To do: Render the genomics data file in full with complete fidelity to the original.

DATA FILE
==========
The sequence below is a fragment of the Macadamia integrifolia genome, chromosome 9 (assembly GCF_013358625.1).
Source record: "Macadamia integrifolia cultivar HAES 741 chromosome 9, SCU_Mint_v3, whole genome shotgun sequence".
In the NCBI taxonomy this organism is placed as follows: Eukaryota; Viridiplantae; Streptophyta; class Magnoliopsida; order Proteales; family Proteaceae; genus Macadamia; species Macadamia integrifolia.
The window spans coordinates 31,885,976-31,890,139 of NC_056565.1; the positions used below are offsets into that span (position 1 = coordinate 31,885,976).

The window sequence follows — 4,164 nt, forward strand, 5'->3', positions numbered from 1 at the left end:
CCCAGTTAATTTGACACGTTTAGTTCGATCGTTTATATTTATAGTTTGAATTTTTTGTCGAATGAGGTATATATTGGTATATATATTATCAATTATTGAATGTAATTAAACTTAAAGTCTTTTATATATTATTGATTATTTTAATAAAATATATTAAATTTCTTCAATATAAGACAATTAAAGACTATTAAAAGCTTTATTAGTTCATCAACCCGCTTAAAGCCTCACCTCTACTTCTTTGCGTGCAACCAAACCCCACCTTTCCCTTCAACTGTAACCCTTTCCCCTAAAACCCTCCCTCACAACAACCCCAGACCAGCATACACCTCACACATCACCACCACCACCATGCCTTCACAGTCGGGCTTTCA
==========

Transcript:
The sequence below is a fragment of the Macadamia integrifolia genome, chromosome 9 (assembly GCF_013358625.1).
Source record: "Macadamia integrifolia cultivar HAES 741 chromosome 9, SCU_Mint_v3, whole genome shotgun sequence".
In the NCBI taxonomy this organism is placed as follows: Eukaryota; Viridiplantae; Streptophyta; class Magnoliopsida; order Proteales; family Proteaceae; genus Macadamia; species Macadamia integrifolia.
The window spans coordinates 31,885,976-31,890,139 of NC_056565.1; the positions used below are offsets into that span (position 1 = coordinate 31,885,976).

The window sequence follows — 4,164 nt, forward strand, 5'->3', positions numbered from 1 at the left end:
CCCAGTTAATTTGACACGTTTAGTTCGATCGTTTATATTTATAGTTTGAATTTTTTGTCGAATGAGGTATATATTGGTATATATATTATCAATTATTGAATGTAATTAAACTTAAAGTCTTTTATATATTATTGATTATTTTAATAAAATATATTAAATTTCTTCAATATAAGACAATTAAAGACTATTAAAAGCTTTATTAGTTCATCAACCCGCTTAAAGCCTCACCTCTACTTCTTTGCGTGCAACCAAACCCCACCTTTCCCTTCAACTGTAACCCTTTCCCCTAAAACCCTCCCTCACAACAACCCCAGACCAGCATACACCTCACACATCACCACCACCACCATGCCTTCACAGTCGGGCTTTCA